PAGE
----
How to improve your running on technical terrain for your next trail or ultra race
- Improving your technique and confidence on technical terrain can knock huge amounts off your race time and reduce your chance of injury too
Trail running is a rugged and tough sport that puts strain on your body and joints like few other activities do. So it’s important you have your conditioning and mindset right before charging out into the mountains. Nowhere is this more true than on technical terrain, like jagged rocks, gravel paths, steep cliffs, slippy or muddy slopes and any other off-road surface that springs to mind.
Here are a few tips to improve your technical terrain running.
Practice is for you mind and body
If you intend to run a technical trail race, make sure you practice on technical terrain. Horses for courses. Start slow, or you risk injury. And importantly, start with short training sessions and extend your time on the trails as you improve.
Practising on technical trails will strengthen the small stabilising muscles, and physically you will get better at it. But more importantly, technical terrain requires high degrees of concentration. Mental energy is finite, just like your physical capacity, so the more you practice the longer your will be able to maintain your focus on race day, keep your speed high and avoid injuries.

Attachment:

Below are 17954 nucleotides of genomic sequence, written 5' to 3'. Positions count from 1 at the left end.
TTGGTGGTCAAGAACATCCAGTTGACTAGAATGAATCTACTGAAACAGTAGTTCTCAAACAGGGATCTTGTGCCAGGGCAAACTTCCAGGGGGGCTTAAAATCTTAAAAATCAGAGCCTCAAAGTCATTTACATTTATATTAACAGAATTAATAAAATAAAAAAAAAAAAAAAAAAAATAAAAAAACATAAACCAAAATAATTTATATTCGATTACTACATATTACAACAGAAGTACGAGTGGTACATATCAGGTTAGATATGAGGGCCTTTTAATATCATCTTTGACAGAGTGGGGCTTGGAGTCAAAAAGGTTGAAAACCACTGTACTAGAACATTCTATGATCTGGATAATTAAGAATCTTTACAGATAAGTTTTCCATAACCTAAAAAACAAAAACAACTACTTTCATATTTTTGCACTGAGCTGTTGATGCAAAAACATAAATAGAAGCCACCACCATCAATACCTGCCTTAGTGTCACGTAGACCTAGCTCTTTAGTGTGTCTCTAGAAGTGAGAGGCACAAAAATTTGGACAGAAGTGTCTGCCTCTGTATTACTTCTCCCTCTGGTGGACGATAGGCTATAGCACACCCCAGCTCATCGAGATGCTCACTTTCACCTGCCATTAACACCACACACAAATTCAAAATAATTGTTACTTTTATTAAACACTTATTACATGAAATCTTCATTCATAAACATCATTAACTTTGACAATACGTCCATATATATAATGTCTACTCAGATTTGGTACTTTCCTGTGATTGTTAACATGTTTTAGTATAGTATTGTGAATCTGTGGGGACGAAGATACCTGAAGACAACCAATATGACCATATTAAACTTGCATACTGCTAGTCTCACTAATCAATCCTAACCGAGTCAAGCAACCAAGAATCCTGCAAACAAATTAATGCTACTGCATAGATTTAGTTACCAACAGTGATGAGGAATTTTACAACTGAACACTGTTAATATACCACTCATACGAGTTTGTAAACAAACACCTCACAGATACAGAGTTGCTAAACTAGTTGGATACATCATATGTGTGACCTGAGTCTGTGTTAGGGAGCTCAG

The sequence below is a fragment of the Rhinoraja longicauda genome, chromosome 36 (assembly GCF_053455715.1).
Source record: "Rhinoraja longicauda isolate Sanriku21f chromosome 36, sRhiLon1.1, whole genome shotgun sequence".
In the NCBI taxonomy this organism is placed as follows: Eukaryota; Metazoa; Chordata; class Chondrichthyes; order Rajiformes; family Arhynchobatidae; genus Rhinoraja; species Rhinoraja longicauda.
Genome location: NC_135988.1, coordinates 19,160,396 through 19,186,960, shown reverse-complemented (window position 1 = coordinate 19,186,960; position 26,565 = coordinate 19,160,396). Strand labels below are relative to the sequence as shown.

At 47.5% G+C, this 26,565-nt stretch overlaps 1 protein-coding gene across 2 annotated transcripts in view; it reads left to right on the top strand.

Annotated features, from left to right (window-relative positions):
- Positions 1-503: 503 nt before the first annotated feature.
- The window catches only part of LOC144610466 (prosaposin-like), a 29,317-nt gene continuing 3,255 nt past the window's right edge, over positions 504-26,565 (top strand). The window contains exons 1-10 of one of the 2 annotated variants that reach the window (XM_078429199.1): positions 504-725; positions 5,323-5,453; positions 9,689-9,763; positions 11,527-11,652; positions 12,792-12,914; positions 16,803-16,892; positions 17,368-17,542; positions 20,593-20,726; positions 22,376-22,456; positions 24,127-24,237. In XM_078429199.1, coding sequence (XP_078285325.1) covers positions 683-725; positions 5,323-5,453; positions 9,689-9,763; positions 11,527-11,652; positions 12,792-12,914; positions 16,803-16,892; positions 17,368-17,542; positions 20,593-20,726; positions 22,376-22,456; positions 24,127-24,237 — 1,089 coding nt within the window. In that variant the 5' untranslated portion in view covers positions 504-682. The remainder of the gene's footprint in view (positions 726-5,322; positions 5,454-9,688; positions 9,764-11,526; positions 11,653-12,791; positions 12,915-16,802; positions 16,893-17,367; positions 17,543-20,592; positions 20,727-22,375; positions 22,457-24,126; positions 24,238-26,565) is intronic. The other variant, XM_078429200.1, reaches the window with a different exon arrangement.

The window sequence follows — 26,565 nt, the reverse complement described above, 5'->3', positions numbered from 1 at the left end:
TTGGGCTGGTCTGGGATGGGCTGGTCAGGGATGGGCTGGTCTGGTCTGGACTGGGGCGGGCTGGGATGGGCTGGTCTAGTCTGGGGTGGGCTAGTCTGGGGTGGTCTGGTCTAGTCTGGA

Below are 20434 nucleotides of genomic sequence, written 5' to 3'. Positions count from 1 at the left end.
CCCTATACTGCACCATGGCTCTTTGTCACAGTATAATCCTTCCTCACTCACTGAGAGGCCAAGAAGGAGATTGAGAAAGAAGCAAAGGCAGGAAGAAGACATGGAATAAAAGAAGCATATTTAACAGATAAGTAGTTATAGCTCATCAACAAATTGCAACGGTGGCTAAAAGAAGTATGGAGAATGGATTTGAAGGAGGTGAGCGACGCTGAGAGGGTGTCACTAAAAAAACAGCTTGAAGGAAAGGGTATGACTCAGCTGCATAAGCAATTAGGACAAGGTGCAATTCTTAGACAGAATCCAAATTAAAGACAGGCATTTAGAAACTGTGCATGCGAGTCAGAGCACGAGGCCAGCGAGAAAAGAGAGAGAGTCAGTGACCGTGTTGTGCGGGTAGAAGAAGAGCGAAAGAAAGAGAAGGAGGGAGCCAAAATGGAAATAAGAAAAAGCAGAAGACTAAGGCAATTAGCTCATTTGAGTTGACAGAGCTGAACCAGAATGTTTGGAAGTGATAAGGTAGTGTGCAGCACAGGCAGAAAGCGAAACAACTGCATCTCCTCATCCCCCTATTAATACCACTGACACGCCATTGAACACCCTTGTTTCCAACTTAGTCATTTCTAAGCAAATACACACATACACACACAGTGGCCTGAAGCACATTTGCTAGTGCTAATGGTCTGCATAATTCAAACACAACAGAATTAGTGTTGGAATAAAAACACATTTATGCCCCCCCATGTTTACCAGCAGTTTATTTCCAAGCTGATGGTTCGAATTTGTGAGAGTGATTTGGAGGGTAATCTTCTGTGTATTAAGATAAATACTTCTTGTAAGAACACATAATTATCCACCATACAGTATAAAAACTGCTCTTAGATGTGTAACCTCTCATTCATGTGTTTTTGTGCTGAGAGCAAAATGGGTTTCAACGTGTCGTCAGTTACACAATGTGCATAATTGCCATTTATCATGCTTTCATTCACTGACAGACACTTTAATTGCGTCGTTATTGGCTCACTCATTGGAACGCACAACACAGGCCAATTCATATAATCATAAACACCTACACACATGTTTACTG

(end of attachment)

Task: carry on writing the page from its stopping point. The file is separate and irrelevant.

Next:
Single leg training
Speaking of stabilising muscles, make sure you incorporate weight training into your training regime. In particular, do single leg exercises, like Bulgarian split squats, single leg Romanian dead lifts, lunges, deceleration single leg jumps. If possible, it is best to do these exercises without any shoes on, so your stabilising muscles are working as much as possible.
You can also do balancing exercises, like standing on wobble boards.
Strengthening your core will help you by allowing you to maintain your technique for longer and helping your balance.
Take shorter steps than you would on flat terrain. A higher step rate will allow you to maintain control and reduce the chance of tripping and injuring yourself.
With obstacles and potential tripping hazards all around your feet, it is tempting to stare down and make sure you know exactly where your foot is falling. But it is better to anticipate than react. Keep your eyes forward – about 5m ahead of you – and trust your brain to remember what is coming.
Starting slowly, but being strict about looking ahead, is important and you will improve with time as you get more confident.
Do not lean back to try and slow yourself. Stand upright, with your centre of gravity over your feet. It can feel a little like you are controlled falling, so it takes practice to get used to, but with short steps and a strong core you will be able to maintain your posture. Also, do not lean too far forward or you may actually fall forward.